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Friday, June 03, 2005

Here Comes the Sun

In yesterday's Wall Street Journal there was an informative article entitled "Solar Power Heats Up." It talked about how solar cells have not only become more efficient over the past fews years but, when combined with lower installation costs and a variety of tax breaks and rebates, the economics of solar cells have shifted in a way that favors consumers.

I don't really think this is news but I do think it is important to stay tuned to the work that Nanosys, Konarka, NanoSolar, Cypress and GE (and others) are doing in this field. I sincerely believe the economics will continue to shift -- perhaps radically -- in a way that continues to favor the consumer.

Nanosys continues to publicly state that it will be producing (along with Matsushita) a flexible solar cell sometime in 2007; Konarka continues to work with the U.S. Army to manufacture solar fabrics; and as Jeffrey Immelt says in this article, GE is now investing $1.5 billion in clean energy technology research and development.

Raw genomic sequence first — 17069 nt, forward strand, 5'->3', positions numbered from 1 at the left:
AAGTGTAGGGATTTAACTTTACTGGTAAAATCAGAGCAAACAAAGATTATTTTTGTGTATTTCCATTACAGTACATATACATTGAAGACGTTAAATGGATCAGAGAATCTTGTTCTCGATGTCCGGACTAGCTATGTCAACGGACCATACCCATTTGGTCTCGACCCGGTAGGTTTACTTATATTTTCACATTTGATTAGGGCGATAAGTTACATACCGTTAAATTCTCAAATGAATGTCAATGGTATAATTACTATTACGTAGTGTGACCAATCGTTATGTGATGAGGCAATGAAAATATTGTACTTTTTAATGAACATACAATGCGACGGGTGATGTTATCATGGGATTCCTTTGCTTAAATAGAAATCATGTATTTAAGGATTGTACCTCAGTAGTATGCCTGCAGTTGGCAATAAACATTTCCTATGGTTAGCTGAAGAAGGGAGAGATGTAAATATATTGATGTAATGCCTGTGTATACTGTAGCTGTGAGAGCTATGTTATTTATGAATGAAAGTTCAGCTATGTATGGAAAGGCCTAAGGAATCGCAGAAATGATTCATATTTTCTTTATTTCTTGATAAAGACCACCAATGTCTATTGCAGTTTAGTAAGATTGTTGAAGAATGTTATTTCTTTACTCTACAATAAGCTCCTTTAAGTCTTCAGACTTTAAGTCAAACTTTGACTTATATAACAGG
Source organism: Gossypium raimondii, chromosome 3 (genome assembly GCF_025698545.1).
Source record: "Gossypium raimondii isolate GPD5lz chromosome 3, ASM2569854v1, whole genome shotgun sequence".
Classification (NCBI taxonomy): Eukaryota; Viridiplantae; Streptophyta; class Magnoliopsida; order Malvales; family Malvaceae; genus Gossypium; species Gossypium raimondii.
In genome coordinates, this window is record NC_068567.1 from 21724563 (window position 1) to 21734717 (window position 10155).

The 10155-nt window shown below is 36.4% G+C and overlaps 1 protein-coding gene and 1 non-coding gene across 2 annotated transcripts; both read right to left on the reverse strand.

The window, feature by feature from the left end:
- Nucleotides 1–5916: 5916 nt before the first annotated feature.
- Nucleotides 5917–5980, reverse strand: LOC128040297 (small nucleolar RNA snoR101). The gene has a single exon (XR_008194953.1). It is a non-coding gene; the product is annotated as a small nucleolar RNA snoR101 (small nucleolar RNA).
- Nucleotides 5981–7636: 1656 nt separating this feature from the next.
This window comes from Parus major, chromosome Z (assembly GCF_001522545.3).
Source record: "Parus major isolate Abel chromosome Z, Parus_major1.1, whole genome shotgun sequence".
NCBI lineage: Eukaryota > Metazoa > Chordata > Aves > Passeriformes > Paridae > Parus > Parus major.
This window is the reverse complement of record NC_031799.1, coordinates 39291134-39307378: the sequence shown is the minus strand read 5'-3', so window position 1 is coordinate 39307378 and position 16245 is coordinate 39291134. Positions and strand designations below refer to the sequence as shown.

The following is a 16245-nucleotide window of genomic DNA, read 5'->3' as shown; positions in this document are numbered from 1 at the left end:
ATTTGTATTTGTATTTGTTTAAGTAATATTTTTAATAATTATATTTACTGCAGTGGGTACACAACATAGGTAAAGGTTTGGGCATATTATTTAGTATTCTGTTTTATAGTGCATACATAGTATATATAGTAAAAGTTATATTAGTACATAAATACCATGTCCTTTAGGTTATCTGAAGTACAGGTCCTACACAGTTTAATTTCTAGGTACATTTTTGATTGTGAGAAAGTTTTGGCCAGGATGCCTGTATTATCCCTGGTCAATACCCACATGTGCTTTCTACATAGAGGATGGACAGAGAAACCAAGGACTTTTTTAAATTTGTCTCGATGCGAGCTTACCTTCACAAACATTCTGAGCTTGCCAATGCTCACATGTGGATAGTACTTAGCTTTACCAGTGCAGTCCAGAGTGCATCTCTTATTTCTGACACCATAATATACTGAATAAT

Now, not all of this research is in the area of solar cell technology but it should cause investors to seriously consider how much of the future demand in energy will be met by coal and nuclear power and how much will be met by "clean technologies."

I continue to be more bullish on the latter, in large part, because of how advances in nanotechnology will continue to enable cheaper and more efficient solar cells.